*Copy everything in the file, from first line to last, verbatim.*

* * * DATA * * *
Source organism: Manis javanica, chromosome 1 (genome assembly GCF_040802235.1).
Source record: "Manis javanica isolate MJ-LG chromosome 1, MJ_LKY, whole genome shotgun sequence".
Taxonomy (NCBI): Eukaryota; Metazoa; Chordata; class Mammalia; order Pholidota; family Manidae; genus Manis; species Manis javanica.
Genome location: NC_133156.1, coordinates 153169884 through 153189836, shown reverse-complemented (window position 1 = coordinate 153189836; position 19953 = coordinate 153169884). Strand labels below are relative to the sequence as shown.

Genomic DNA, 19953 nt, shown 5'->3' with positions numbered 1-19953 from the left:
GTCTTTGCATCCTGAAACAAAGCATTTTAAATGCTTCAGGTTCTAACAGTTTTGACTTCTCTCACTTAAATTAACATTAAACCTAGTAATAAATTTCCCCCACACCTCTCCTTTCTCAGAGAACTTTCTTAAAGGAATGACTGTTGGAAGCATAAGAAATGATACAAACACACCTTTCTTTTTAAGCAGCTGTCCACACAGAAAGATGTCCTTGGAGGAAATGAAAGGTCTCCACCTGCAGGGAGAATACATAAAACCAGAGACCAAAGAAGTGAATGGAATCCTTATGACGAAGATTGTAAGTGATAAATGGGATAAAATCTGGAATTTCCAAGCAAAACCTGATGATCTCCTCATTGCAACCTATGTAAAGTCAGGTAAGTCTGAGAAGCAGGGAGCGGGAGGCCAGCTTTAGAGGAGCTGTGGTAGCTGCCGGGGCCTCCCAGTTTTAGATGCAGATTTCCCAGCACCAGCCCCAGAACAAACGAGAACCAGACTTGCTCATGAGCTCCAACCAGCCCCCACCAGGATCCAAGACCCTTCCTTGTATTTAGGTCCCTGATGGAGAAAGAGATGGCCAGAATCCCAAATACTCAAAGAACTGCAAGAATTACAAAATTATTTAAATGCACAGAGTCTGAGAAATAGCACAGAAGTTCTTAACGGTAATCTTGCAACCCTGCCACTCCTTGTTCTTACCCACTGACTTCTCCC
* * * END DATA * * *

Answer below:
Source organism: Manis javanica, chromosome 1 (genome assembly GCF_040802235.1).
Source record: "Manis javanica isolate MJ-LG chromosome 1, MJ_LKY, whole genome shotgun sequence".
Taxonomy (NCBI): Eukaryota; Metazoa; Chordata; class Mammalia; order Pholidota; family Manidae; genus Manis; species Manis javanica.
Genome location: NC_133156.1, coordinates 153169884 through 153189836, shown reverse-complemented (window position 1 = coordinate 153189836; position 19953 = coordinate 153169884). Strand labels below are relative to the sequence as shown.

Genomic DNA, 19953 nt, shown 5'->3' with positions numbered 1-19953 from the left:
GTCTTTGCATCCTGAAACAAAGCATTTTAAATGCTTCAGGTTCTAACAGTTTTGACTTCTCTCACTTAAATTAACATTAAACCTAGTAATAAATTTCCCCCACACCTCTCCTTTCTCAGAGAACTTTCTTAAAGGAATGACTGTTGGAAGCATAAGAAATGATACAAACACACCTTTCTTTTTAAGCAGCTGTCCACACAGAAAGATGTCCTTGGAGGAAATGAAAGGTCTCCACCTGCAGGGAGAATACATAAAACCAGAGACCAAAGAAGTGAATGGAATCCTTATGACGAAGATTGTAAGTGATAAATGGGATAAAATCTGGAATTTCCAAGCAAAACCTGATGATCTCCTCATTGCAACCTATGTAAAGTCAGGTAAGTCTGAGAAGCAGGGAGCGGGAGGCCAGCTTTAGAGGAGCTGTGGTAGCTGCCGGGGCCTCCCAGTTTTAGATGCAGATTTCCCAGCACCAGCCCCAGAACAAACGAGAACCAGACTTGCTCATGAGCTCCAACCAGCCCCCACCAGGATCCAAGACCCTTCCTTGTATTTAGGTCCCTGATGGAGAAAGAGATGGCCAGAATCCCAAATACTCAAAGAACTGCAAGAATTACAAAATTATTTAAATGCACAGAGTCTGAGAAATAGCACAGAAGTTCTTAACGGTAATCTTGCAACCCTGCCACTCCTTGTTCTTACCCACTGACTTCTCCC